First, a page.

Abrupt cutting in and aggressive tailgating have been the causes of serious incidents and accidents. Last year, the National Police Agency recorded more than 7,600 cases of tailgating across the nation.
A driver who frequently uses expressways says, "To be honest, it's frightening. I'm worried that it's not safe."
Another person says, "One day, the driver in front of us suddenly applied the brakes and it was scary because we had a child inside the car."
What's known as 'provocative driving' has led to serious accidents. This August, a hit-and-run in Kyoto left a woman with serious injuries.
Police arrested a 56-year-old man on suspicion of negligent driving resulting in injury.
Video from a drive recorder in a taxi passing the accident site showed a man in a car honking repeatedly and aggressively tailgating a bike in front of it, for about 150 meters.
One eyewitness says the driver of the car caused the accident by aggressively cutting in. Another says it started with a car honking at a traffic light.
Kyoto District Prosecutors indicted the man on charges of 'dangerous driving' resulting in injury, which can lead to heavier punishment than negligent driving resulting in injury. Provocative driving by aggressive tailgating is punishable under the Road Traffic Law.
Last year, the National Police Agency reported 7,625 cases of reckless driving involving aggressive tailgating. 87% of them occurred on expressways.
People buy dashboard cameras to protect themselves
More and more drivers are installing dashboard cameras in their vehicles as a safety measure.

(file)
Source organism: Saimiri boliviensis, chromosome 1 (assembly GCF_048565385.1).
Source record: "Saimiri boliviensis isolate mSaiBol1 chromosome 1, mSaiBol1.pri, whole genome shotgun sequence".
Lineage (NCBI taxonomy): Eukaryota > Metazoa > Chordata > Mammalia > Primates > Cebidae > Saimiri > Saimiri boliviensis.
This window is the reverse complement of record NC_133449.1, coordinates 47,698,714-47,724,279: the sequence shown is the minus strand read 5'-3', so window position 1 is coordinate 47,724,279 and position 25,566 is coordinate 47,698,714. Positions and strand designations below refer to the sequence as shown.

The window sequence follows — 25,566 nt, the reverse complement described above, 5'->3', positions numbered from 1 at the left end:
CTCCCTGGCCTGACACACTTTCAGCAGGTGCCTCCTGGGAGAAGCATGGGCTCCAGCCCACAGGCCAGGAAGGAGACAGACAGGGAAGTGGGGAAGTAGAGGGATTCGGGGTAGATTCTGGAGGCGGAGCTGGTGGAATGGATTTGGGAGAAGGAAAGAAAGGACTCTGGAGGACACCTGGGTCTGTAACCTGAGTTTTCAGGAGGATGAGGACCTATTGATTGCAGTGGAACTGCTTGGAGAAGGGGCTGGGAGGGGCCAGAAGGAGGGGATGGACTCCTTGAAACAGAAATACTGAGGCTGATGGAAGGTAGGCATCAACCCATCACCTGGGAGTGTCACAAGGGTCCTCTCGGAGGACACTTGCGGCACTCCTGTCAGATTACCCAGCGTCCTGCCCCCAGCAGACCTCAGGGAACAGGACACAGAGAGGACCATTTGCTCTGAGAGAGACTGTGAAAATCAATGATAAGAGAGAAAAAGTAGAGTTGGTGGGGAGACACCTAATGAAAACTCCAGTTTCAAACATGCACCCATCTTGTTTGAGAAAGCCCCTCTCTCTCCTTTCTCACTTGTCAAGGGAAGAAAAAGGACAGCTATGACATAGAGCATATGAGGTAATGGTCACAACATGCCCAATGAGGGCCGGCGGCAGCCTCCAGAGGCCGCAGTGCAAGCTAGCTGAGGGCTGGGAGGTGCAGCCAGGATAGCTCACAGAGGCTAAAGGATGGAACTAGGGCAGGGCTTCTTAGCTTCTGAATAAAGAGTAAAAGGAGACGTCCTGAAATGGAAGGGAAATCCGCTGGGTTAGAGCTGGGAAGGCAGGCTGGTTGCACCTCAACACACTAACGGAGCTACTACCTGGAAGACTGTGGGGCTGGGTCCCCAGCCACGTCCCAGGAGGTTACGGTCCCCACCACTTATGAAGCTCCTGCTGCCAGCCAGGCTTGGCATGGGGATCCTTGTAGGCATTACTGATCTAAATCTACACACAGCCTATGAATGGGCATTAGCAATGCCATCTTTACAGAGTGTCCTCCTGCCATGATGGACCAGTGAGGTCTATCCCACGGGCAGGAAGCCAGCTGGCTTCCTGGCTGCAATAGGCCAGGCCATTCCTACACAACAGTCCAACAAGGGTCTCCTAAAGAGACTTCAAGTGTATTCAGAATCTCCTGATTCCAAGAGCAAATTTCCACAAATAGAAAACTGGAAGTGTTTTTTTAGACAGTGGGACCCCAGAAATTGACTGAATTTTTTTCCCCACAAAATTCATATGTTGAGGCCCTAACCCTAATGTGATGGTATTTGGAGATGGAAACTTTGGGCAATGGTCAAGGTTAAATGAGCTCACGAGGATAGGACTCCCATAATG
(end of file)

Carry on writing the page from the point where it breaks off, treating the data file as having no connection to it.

Makers say they have received many inquiries. They say devices that can record the inside, rear and sides of a vehicle are especially popular.
Car stickers that say 'Drive Recorder' are also selling well.
A customer says, "If I become the target of a reckless driver, the data can be used as evidence. That's why I want to buy one."
Technology to help people stay calm is also being developed.
An automated system recognizes when a driver yells or has a stiff facial expression. A display shows 'anger' or 'concern', and an electronic voice asks, "Are you OK?"
Anger management specialist: Drivers feel like they're wearing armor
The Tokyo-based Japan Anger Management Association teaches drivers with trucking firms and taxi companies how to control their anger while on the road.
Association official Shunsuke Ando says people tend to feel like they're wearing armor when behind the wheel. He says they think they're being protected and are extremely powerful.
Ando says that drivers in such a state feel like they're being attacked or made fun of when a vehicle cuts them off or pressures them to drive faster. He says this easily escalates to anger.
He also says that people who are relatively young and have confidence in their driving tend to snap while on the road.
If you are cut off by another driver, he says it is important to wait at least 6 seconds before reacting. He advises drivers to take steps to control their emotions, such as talking to themselves to calm down and visualizing a thermometer that measures how angry they are.
Ando also advises on what to do when you're in a situation that could lead to trouble. He says the key is to move away from someone who you think is trying to harm you. He says if you cannot do so, consider calling the police from inside your car.
How to dodge problems
The operator of Japan's major road, the Tomei Expressway, is calling on drivers to move into neighboring lanes if they see vehicles making dangerous moves, such as getting extremely close to your car or pressuring you to speed up.
The operator says that if a nearby car tries to block your way, you should contact the police, instead of trying to deal with it on your own.